Financing education: Opportunities for global action

Kathryn Smith and Liesbet Steer

It is our hope that this year will be marked in history as the year when the world agreed on an ambitious global plan to eradicate poverty and ensure that all children have access to a high-quality basic education. Achieving these education goals will require all hands on deck. Governments, donors and nonstate actors will need to work together to deliver on this promise. Significantly more financing will be required, and resources will need to be spent in the most effective way.

We can build on substantial progress made since the beginning of the millennium. Between 1999 and 2012, the number of out-of-school children decreased from 106 million to 58 million; two-thirds more children were enrolled in primary school; gender parity improved, with the number of countries with fewer than 90 girls enrolled in primary school for every 100 boys falling from 33 to 16; transition and retention rates improved, and the lower secondary gross enrollment ratio increased from 71 to 85 percent. The pace of progress has accelerated compared with earlier trends, revealing the benefits gained from the increased investment in education goals over the past decade following the reaffirmation of the EFA goals and the MDGs.

However, progress has been uneven, and the remaining challenges disproportionally affect the most marginalized populations. Children in rural areas have been twice as likely as those in urban areas to never go to school; the poorest children are five times less likely to complete primary school than the richest; 36 percent of out-of-school children are in conflict affected zones; and 16 of the 20 countries furthest from reaching the Education for All goals are in Sub-Saharan Africa.

This report focuses on how a subset of the targets related to basic education—that is, that all children should complete high-quality pre-primary, primary and lower secondary education—can be financed. This focus was chosen because these basic education goals form the basis of all other goals. They have also been shown to have the highest social returns in developing countries and are likely to be the focus of the bulk of public finance in the years to come. We recognize that the financing of basic education will depend on the extent to which actors can address financing constraints at higher levels of education, which are currently absorbing large shares of public resources in many countries. Solutions to increase financing for basic education need to go hand in hand with developing alternative financing options (e.g., loan programs and selective scholarships) at higher levels of education.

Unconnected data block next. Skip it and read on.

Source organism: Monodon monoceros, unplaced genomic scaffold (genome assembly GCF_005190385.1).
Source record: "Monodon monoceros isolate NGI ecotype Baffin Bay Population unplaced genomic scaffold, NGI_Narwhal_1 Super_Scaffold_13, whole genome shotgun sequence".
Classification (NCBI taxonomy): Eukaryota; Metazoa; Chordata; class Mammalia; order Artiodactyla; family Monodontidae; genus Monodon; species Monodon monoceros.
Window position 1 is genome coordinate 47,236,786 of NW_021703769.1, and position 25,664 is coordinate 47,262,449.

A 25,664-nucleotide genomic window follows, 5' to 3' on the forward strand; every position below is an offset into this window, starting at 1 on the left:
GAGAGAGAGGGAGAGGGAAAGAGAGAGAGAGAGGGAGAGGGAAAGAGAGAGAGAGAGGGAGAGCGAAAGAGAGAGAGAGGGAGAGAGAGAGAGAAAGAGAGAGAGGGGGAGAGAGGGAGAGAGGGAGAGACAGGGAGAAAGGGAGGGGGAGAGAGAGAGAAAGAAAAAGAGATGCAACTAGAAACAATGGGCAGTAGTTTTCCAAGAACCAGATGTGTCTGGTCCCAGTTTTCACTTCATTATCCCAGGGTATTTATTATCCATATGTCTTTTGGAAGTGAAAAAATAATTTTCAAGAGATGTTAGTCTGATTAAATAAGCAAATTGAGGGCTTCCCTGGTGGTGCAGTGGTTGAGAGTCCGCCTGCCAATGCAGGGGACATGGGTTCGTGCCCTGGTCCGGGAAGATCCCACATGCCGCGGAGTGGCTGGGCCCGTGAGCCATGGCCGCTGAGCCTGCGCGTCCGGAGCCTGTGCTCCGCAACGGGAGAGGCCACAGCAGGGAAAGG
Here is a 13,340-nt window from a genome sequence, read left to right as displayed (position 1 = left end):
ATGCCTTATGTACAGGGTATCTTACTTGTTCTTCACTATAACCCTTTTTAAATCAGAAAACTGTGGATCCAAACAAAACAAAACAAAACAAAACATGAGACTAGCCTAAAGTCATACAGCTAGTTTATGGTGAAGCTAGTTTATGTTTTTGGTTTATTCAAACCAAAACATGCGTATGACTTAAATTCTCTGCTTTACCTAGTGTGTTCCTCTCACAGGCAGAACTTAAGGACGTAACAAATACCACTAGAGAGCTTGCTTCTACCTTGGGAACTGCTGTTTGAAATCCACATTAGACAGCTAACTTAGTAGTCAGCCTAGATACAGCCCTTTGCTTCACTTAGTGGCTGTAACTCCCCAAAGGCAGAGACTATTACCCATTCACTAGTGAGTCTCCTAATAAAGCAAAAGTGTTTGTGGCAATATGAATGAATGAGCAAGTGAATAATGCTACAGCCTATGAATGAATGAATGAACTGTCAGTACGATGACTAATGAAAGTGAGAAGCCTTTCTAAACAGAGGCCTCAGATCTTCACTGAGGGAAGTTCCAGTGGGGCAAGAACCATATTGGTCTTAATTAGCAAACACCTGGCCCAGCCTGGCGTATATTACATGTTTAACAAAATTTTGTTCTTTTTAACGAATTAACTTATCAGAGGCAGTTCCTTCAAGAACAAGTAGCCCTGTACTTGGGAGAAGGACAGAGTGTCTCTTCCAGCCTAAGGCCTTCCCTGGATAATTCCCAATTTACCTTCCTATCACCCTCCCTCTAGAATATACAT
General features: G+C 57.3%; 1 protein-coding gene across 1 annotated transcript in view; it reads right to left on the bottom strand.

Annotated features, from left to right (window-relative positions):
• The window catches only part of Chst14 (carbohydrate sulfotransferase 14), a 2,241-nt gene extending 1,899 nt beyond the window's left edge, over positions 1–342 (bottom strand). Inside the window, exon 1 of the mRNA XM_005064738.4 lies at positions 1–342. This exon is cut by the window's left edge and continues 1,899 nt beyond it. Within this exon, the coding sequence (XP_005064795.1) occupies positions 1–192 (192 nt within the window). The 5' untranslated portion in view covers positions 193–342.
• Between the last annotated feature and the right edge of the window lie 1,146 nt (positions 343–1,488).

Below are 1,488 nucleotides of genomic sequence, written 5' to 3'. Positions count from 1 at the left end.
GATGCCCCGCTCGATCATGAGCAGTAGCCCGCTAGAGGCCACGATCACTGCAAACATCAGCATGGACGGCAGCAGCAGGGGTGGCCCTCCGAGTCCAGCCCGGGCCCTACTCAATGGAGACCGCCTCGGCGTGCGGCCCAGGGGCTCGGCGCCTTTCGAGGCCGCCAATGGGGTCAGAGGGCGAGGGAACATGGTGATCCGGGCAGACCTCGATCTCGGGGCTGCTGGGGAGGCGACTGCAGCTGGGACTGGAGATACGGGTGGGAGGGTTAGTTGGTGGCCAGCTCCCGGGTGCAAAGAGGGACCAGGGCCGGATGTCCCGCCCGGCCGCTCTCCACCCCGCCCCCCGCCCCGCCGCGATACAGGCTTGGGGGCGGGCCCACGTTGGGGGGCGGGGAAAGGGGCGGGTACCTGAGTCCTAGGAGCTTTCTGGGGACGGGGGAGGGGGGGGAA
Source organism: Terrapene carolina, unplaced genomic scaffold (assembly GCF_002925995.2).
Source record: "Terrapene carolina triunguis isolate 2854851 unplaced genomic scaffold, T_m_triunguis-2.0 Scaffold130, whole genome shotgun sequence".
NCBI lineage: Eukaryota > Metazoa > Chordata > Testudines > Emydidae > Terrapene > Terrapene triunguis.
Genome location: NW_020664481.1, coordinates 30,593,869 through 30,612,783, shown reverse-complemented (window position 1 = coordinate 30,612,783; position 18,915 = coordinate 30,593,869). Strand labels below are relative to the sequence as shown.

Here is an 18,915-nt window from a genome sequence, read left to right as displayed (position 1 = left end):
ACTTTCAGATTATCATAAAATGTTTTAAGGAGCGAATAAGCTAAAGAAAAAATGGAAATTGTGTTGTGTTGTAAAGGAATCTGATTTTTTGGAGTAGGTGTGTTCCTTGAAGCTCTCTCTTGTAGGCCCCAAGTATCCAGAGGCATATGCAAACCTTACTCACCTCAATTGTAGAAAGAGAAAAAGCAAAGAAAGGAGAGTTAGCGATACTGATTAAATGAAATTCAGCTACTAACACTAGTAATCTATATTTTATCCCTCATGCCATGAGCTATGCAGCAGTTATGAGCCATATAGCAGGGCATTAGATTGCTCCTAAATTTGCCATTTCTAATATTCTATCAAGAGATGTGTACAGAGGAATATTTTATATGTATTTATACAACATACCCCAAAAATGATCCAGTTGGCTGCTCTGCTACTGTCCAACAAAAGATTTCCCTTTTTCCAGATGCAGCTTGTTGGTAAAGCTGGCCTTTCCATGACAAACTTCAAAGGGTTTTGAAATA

This report reviews the financing efforts for the education sector in developing countries during the past decade and assesses what will be required in the coming years to reach the basic education goals by 2030. We draw on a variety of data sources as well as five country case studies—for Afghanistan, Lebanon, Malawi, Nigeria and Pakistan. The report has been prepared with an eye to inform the Oslo Summit on Education for Development and other international meetings this year that provide a unique opportunity for political leaders and heads of donor agencies to get efforts to fulfill the promises of the United Nations’ new Sustainable Development Goals (SDGs) off to a motivated start.

We explore how much total spending will need to increase between now and 2020 to be on track to reach the basic education goals by 2030. This shorter time horizon was chosen because it is within government and donor planning cycles and is also less sensitive to potential errors in projections of revenue and spending further into the future. Using costing estimates for 2020 for low-income countries (LICs) and lower-middle-income countries (LMICs) produced by the UNESCO Education for All Global Monitoring Report (GMR), as well as our own estimates for upper-middle-income countries (UMICs), we calculate that in 2020, a total annual investment of $30 billion will be required in LICs, $181 billion in LMICs and $326 billion in UMICs (excluding China) to be on track to meet the basic education goals (including pre-primary, primary and lower secondary). This report analyzes how domestic and external resources have evolved over the past decade and how, in the light of these historical trends, the required investments can be mobilized.

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